Facilitating Classroom Dynamics

It is hard to believe that winter and all this snow will eventually disappear and that spring is around the proverbial corner. The fact is, students, teachers, and the residents and commuters of greater Boston are all suffering from snow shoveling and commuting nightmare fatigue. With the challenges of cancelled classes, the rescheduling of classes, and falling behind on planned learning activities, everyone is a bit edgy. How not to lose faith in better teaching days?

All of these challenges have an effect on classroom dynamics.  If you are experiencing a shift in your classroom dynamics and you were unable to attend our Facilitating Classroom Dynamics workshops, we offer some guidance for getting through the rest of the semester with less stress. Remember, there is no set formula for facilitating the dynamics in your classroom.  With variables such the students in the class, time of day the class is held, the number of students in the class, along with so many others, having a one-size fits all formula is impossible, if not impracticable.

Here are 10 + 1 types of students-teacher dynamics and tips for working with them:

    1. Student or teacher fatigue – shorten the time of your “lecturing” to 25 minutes and have the students talk to each about what you just spoke about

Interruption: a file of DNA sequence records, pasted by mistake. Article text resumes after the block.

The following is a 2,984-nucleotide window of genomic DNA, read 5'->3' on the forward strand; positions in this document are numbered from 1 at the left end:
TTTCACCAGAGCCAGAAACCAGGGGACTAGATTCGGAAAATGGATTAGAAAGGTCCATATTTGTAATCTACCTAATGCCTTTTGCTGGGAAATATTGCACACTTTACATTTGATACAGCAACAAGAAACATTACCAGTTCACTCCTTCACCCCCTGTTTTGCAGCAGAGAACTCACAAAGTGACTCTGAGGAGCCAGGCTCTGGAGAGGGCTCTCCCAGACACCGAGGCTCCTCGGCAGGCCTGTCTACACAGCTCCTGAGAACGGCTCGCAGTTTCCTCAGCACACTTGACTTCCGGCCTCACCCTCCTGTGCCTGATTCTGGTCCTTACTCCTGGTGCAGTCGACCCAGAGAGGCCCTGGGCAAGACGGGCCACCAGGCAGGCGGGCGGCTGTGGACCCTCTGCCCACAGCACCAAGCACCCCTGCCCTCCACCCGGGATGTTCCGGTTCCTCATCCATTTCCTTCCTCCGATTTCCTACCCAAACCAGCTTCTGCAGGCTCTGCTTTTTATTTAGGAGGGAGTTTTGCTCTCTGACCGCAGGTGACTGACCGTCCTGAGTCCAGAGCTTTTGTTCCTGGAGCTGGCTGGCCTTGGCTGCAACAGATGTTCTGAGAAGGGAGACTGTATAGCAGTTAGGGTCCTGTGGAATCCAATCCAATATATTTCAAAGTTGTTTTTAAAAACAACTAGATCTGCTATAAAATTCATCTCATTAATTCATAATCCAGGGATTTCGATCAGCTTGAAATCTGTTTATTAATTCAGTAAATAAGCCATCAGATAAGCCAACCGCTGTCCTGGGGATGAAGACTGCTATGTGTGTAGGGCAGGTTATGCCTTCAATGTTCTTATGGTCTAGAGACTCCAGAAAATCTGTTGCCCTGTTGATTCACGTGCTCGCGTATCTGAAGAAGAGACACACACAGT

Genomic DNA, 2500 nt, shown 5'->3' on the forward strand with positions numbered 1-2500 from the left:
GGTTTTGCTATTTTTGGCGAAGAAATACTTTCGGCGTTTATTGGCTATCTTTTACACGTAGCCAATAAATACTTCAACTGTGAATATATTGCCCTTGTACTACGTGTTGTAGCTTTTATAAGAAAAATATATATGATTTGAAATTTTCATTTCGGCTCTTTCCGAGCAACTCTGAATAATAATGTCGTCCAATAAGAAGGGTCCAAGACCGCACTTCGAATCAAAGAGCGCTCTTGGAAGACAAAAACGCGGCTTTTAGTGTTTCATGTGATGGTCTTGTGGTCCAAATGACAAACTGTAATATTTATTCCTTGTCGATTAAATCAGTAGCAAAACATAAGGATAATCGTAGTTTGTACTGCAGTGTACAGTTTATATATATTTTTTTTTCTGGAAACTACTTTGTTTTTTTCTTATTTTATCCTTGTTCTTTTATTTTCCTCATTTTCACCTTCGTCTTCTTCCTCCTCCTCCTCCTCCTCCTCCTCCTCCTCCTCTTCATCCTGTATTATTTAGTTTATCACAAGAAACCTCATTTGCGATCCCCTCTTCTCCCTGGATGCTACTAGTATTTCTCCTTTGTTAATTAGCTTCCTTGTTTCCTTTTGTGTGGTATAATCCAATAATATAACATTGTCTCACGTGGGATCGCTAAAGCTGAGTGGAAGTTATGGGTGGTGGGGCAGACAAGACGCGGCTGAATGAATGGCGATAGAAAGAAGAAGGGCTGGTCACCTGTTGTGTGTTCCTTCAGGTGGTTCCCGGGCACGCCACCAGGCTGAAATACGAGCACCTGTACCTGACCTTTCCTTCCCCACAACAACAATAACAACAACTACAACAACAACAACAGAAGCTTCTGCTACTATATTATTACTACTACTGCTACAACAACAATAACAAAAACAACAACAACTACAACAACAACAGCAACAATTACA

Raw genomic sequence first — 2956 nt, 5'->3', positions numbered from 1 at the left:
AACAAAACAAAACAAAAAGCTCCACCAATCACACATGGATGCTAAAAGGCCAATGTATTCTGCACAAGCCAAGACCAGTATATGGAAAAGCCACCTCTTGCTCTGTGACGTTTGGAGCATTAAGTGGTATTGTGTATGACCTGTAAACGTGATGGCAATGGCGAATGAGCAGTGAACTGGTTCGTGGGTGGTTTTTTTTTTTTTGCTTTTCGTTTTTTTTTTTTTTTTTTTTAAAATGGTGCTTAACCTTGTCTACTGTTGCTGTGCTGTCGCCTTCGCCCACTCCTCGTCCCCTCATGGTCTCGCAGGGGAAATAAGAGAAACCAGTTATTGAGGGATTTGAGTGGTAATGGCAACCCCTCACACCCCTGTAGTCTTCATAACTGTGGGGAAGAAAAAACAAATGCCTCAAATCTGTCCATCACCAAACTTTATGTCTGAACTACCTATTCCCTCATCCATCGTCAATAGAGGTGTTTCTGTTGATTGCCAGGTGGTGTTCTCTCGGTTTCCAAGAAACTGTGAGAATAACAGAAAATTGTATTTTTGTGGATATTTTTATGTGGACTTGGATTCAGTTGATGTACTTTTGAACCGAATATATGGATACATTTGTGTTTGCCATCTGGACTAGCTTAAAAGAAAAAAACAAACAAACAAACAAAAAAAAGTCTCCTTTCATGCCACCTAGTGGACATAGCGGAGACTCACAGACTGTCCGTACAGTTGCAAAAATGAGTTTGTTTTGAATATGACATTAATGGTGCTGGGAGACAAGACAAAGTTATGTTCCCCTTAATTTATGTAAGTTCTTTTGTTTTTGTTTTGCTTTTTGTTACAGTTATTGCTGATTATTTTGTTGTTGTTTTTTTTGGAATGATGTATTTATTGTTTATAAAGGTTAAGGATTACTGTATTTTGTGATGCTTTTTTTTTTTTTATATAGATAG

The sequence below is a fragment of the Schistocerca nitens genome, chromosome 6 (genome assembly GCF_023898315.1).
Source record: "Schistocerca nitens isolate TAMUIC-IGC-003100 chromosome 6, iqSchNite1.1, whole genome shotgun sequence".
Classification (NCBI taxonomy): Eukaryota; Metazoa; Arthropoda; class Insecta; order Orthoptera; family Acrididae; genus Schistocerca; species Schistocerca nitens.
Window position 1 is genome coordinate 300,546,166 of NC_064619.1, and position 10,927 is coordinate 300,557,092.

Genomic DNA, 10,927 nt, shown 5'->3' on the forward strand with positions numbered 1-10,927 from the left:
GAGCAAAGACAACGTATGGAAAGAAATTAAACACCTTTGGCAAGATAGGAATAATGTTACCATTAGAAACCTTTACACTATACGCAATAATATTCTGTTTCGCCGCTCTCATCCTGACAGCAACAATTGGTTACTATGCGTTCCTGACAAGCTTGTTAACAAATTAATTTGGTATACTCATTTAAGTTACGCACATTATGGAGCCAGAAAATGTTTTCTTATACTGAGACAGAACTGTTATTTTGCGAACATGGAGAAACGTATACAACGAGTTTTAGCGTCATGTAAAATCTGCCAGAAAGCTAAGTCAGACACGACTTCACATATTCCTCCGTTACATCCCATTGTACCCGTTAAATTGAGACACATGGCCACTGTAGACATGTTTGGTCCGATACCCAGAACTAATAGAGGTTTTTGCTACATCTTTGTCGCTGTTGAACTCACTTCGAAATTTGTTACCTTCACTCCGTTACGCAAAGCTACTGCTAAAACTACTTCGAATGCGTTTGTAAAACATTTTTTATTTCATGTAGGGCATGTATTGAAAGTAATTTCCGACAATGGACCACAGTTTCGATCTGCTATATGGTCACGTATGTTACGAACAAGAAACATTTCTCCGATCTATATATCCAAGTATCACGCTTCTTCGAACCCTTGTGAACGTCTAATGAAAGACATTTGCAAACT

2. The dominate-discussion students(s) – before they speak or as they begin to speak say:  “Let’s give other students a chance to respond or to offer their opinion.” Or, ignore that student and call on a student who has not spoken.
    3. The incessant questioning student(s) – Inform the student  that questions are welcome and a valuable element of the learning process, but this is not the right time to take questions; ask questions at the end of this segment in the class, at the break, after class, or during office hours
    4. Electronic device syndrome student(s) – This can be a hot button for any teacher.  We all want our students’ undivided attention.  When they don’t give it because they are using an electronic device, often hiding it below the top of their desk or behind a book, it can be annoying and evoke a visceral response.  If you are that teacher, the following may be helpful: first, breathe; if you score student’s in-class participation deduct a portion of the score then mention it to the student after class; speak to the class and reiterate your electronic device usage policy and instruct anyone who must use their device to leave the classroom and return when they are done; or explain to the students why using an electronic device during class is disruptive to you and other students.
    5. The body is present, but not the student –  One option is to call on the student and the other is to ask the student to stay after class, tell them what you observed, and ask them if they are okay. You can also have the students talk to each other in pairs about a question.  This sometimes pulls in the mentally absent student.